Making Homemade Books
Making homemade books is an inexpensive way for your child to have access to books and for you to share different categories of books with your child. This publication provides instructions and tips to make your own age-appropriate books at home. There are several different methods of making homemade books, and you can find many ideas online.
Resealable plastic bags
Laminating paper/contact paper
Book rings, yarn, string, twist ties, or something similar
Scissors (for adult use; be sure
to use blunt scissors for 4-year-olds)
- Help your children select pictures from magazines, your family photo albums, or the internet. Or they may want to draw pictures or use a mixture of all of these options.
- Paste the pictures onto construction paper or cardstock. Your children can write their own stories or let you write the story they tell. For children younger than 2, we recommend selecting pictures of simple items they are familiar with. You can write what is in the picture if you want.
- Cover each page with contact paper or put each page in a resealable plastic bag. (If you don’t have contact paper or plastic bags, this step is optional.)
- Punch or cut holes on the left side of each page, making sure the holes line up.
- Bind the book. You can use book rings, yarn, string, twist ties, or anything else you have handy.
Finding Pictures Online
- Open a search engine and type into the search bar exactly what type of pictures you would like to use. (For example, pictures of babies eating.)
- Choose a picture with a clear image and no logos or copyrights over the image.
- Once you have chosen the perfect picture, click on it to see the full size. If the picture is still clear (not fuzzy or distorted), then right click on it and select Copy. Or you can right click on the picture and save it or email it to yourself to print later.
Inserting Pictures into a Word document
- Open a new Word document. (Go to File, select New, then select Blank Document.)
- Click on the Page Layout tab and change the margins to .05. Or you can choose the Custom Margins button.
If you choose to customize the margins, change all margins (right, left, top, and bottom) to the same number.
- Under the Home button, choose to center the page.
- Insert your picture into the Word document. (On the Insert tab, choose Pictures, then Picture from File.)
- Click on the picture and drag the corners to make the picture larger. The smaller the margins, the more the picture can be stretched. Also, click on the Page Layout tab to change the picture’s orientation (portrait or landscape), which can help with stretching the picture larger.
- Print your document and cut out the pictures.
Tips for Making Homemade Books
- Use pictures that are large, realistic, and non-violent.
- Books do not always have to include words or sentences.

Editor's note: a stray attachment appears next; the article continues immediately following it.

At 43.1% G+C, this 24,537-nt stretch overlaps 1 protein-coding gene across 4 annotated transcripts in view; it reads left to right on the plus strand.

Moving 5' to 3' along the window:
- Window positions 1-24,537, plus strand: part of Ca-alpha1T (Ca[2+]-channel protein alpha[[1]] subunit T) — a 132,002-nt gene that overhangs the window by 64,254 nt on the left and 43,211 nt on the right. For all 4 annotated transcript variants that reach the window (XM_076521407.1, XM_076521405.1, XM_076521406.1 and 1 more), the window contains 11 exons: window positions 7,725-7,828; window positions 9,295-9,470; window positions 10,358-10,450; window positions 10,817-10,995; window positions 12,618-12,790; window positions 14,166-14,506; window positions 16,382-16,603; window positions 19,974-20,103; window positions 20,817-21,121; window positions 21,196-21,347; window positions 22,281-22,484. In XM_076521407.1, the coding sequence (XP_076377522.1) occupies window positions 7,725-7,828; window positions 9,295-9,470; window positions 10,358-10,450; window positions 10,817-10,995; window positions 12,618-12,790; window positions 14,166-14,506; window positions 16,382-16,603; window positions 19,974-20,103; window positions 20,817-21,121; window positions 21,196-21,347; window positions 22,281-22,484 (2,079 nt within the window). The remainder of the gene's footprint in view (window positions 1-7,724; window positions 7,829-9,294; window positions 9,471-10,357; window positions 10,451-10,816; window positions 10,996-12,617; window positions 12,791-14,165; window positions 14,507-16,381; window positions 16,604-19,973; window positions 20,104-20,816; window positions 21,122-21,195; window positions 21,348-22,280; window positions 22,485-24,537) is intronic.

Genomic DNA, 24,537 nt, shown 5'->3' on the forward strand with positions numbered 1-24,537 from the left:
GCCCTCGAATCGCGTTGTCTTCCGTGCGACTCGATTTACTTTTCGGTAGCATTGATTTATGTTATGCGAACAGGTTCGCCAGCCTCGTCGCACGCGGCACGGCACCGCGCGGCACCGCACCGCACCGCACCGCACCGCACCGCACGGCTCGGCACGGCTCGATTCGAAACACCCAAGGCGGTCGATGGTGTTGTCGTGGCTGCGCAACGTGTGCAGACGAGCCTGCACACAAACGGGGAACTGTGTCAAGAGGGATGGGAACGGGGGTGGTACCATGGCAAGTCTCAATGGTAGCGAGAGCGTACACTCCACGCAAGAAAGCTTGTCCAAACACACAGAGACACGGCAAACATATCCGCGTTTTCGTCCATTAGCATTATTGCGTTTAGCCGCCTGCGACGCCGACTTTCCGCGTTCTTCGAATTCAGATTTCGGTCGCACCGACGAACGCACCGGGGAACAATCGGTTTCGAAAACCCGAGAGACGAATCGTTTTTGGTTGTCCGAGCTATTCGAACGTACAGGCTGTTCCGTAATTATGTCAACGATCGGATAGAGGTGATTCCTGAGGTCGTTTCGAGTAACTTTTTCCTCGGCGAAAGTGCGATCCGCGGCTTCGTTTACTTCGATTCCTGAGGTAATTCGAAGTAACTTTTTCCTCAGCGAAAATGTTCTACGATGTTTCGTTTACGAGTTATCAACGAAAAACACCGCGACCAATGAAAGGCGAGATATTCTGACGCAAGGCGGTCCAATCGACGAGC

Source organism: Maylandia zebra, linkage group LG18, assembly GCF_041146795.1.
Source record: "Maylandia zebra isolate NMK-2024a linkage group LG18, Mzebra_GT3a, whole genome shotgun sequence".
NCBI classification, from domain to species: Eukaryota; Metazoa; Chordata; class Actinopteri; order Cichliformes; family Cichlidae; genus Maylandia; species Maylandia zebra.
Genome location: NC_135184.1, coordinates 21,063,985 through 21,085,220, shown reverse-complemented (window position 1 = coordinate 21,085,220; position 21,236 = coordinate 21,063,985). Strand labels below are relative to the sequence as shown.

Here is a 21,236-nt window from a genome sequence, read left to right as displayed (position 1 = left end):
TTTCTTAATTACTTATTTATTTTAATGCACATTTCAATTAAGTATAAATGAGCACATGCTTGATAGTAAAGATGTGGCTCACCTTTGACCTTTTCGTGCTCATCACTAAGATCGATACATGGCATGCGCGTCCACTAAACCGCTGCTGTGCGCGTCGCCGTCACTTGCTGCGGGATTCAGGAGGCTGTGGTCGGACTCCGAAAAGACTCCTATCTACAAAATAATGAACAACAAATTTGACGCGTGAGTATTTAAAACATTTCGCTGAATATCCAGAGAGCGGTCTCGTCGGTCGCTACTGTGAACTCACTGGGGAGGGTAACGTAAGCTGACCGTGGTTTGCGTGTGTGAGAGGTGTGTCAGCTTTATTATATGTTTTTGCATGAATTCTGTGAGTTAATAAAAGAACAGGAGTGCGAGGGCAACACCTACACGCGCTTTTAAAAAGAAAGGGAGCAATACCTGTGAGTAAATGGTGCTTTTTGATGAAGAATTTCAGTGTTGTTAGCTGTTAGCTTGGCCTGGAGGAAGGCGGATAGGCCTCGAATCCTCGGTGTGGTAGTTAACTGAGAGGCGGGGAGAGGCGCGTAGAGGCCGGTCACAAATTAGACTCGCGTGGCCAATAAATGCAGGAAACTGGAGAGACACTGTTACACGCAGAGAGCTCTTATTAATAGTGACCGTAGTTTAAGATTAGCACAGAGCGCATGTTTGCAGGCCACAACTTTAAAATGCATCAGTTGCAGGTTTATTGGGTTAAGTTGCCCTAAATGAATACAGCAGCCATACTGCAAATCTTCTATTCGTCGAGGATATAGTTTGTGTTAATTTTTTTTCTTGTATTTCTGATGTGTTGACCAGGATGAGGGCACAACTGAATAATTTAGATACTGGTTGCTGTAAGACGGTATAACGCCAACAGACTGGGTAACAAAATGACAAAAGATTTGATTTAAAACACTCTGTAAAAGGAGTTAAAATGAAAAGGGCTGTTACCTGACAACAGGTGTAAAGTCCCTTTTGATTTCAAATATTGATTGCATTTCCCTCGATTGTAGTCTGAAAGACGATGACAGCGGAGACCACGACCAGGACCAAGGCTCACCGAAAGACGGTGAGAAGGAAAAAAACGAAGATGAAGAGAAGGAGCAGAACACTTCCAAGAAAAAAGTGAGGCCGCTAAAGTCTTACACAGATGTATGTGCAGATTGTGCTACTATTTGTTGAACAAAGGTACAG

- Group the same types of pictures together based on a theme or topic.
- When using animal pictures, make sure they are realistic and not frightening.
- Remember to use pictures of people from different races, cultures, gender roles/occupations (male teachers, female construction workers), different ages (elderly, adult, older children, and young children), and people with differing abilities (using wheelchairs, etc.).
- Nature/science pictures are great for books. Look for pictures of waterfalls, the beach, flowers, trees, and insects.
- Look for old calendars with large pictures that can be used to create books.
- Double-laminate or use two layers of contact paper to make the pages thicker and sturdier, so they won’t tear as easily.
- Don’t use staples unless they are completely secure and covered with a durable material.
- When using homemade materials or books, be sure to supervise your children closely, as with all new learning materials.
- If you use resealable plastic bags to create your books, choose bags without a plastic zipper because these are a choking hazard.
- Choose the subject of the books based on the interests, abilities, and ages of your children.
- Choose materials that are safe and age-appropriate for younger children.
Please remember that young children are sometimes rough when they explore things and can tear or break items. If this happens after you have spent your time making homemade books, toys, or materials, it can be very upsetting and discouraging. However, it is important to remember that children do not think as adults; they do not do these things to make you angry or upset.
Children are simply exploring and learning how to use materials and, in doing so, they test the limits of the materials. Take a deep breath and think of how to make them more durable next time and some steps to help children use them appropriately. Model sitting and using the materials in the correct way.
Also remember that your children love you and they need a patient, kind parent/guardian who understands that this is just a stage and “this, too, shall pass.”
By Louise Davis, PhD, Extension Professor, and Elizabeth Thorne, MS, Graduate Assistant, Human Sciences.
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